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Updated: Nov 8 2022

TKA Wound Complications

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  • summary
    • TKA Wound Complications may occur as a result of patient underlying systemic factors, prior surgery to the knee, or direct trauma post-operatively. 
    • Diagnosis is made clinically with presence of incisional breakdown or dehiscence. 
    • Treatment depends on the size of the wound, thickness of the wound, and the limb vascular status.
  • Epidemiology
    • Risk factors
      • systemic factors
        • vascular disease
        • inflammatory arthritides such as rheumatoid arthritis
        • certain medications (immunosuppressives)
        • poor nutritional status
        • albumin <3.5g/dL
        • total lymphocyte count <1,500/uL
        • perioperative anemia
        • morbid obesity (BMI >40 kg/m^2)
      • local factors
        • previous incisions
          • skin bridges should be >5-6cm
          • avoid crossing previous skin incisions at an angle <60 degrees
          • use most lateral incision possible
        • knee deformity
        • skin adhesions
        • poor local blood supply
      • technique
        • large subcutaneous skin flaps
        • short incisions requiring vigorous skin traction
        • not preserving subcutaneous fat layer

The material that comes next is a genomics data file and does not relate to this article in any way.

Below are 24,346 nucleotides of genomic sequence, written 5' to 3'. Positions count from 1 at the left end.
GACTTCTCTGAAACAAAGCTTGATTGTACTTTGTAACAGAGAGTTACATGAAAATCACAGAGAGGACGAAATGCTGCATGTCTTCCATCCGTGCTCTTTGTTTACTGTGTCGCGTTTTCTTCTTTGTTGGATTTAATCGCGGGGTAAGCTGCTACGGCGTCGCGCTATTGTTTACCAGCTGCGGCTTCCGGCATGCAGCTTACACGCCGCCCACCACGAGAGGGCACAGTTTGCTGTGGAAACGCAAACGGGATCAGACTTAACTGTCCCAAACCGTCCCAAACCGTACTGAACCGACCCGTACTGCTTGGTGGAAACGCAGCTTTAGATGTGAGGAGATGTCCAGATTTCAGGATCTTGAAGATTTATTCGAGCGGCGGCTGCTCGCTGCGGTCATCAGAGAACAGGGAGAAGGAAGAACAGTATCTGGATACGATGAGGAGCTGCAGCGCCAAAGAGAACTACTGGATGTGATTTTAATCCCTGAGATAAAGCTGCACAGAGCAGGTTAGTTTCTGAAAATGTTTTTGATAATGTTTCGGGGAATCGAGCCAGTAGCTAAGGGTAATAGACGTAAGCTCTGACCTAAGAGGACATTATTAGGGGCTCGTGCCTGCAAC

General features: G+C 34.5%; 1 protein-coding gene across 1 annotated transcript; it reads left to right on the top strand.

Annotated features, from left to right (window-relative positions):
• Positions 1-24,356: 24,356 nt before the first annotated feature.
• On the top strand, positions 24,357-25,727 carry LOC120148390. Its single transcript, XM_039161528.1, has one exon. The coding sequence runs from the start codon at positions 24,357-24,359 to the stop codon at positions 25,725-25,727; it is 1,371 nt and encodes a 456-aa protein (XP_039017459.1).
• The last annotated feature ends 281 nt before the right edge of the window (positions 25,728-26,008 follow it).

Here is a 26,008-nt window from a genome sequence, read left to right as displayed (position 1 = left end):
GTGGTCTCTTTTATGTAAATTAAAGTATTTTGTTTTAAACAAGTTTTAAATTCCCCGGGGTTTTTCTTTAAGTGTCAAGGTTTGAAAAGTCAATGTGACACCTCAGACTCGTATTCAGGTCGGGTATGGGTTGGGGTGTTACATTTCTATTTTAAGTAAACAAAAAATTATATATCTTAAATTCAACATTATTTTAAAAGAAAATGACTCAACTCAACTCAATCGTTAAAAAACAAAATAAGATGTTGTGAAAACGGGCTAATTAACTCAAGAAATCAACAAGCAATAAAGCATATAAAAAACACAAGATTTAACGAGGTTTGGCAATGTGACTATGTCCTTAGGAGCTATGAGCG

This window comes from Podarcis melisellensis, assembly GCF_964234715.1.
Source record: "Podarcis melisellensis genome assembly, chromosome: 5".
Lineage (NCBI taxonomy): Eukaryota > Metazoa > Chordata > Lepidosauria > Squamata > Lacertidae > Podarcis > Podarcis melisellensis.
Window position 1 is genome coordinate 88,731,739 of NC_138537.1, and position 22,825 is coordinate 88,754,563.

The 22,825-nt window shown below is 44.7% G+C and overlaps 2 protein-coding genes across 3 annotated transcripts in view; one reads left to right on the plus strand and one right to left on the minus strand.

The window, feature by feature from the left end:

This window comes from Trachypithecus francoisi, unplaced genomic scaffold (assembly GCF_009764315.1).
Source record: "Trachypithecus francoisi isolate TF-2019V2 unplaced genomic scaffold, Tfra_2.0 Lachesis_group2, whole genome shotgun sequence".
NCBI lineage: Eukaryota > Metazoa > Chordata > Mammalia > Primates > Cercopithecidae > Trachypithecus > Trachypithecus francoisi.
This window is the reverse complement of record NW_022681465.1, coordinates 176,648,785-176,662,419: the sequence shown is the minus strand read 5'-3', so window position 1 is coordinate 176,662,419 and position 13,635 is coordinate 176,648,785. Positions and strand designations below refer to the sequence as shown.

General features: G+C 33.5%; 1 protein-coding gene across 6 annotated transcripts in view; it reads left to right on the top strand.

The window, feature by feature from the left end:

• long surgical time
        • long tourniquet time
      • postoperative
        • hematoma
        • infection
        • early (first 4 days) knee flexion beyond 40 degrees in a high risk knee
  • Presentation
    • History
      • multiply operated knee
      • prior infection
    • Symptoms
      • persistent knee pain
      • persistent drainage beyond the early postoperative period (7 days)
    • Physical exam
      • wound breakdown
      • erythema
      • warmth
      • drainage
      • peri-incisional eschar
  • Imaging
    • Radiographs
      • may help rule-out deep infection. looks for bone resorption
    • Bone scan
      • radionuclide studies if infection suspected but aspiration and serology not confirmatory
    • Angiography
      • if flow through sural arteries in question and gastrocnemius flap planned
  • Treatment
    • Nonoperative
      • local wound care +/- antibiotics
        • indications
          • may be appropriate for some small superficial wounds
          • patients who are not surgical candidates
    • Operative
      • debridement and coverage with rotational flap
        • indications
          • full-thickness necrosis
          • medial gastrocnemius rotational flap (medial sural artery): anterior and medial defects
          • lateral gastrocnemius rotational flap (lateral sural artery): lateral defects
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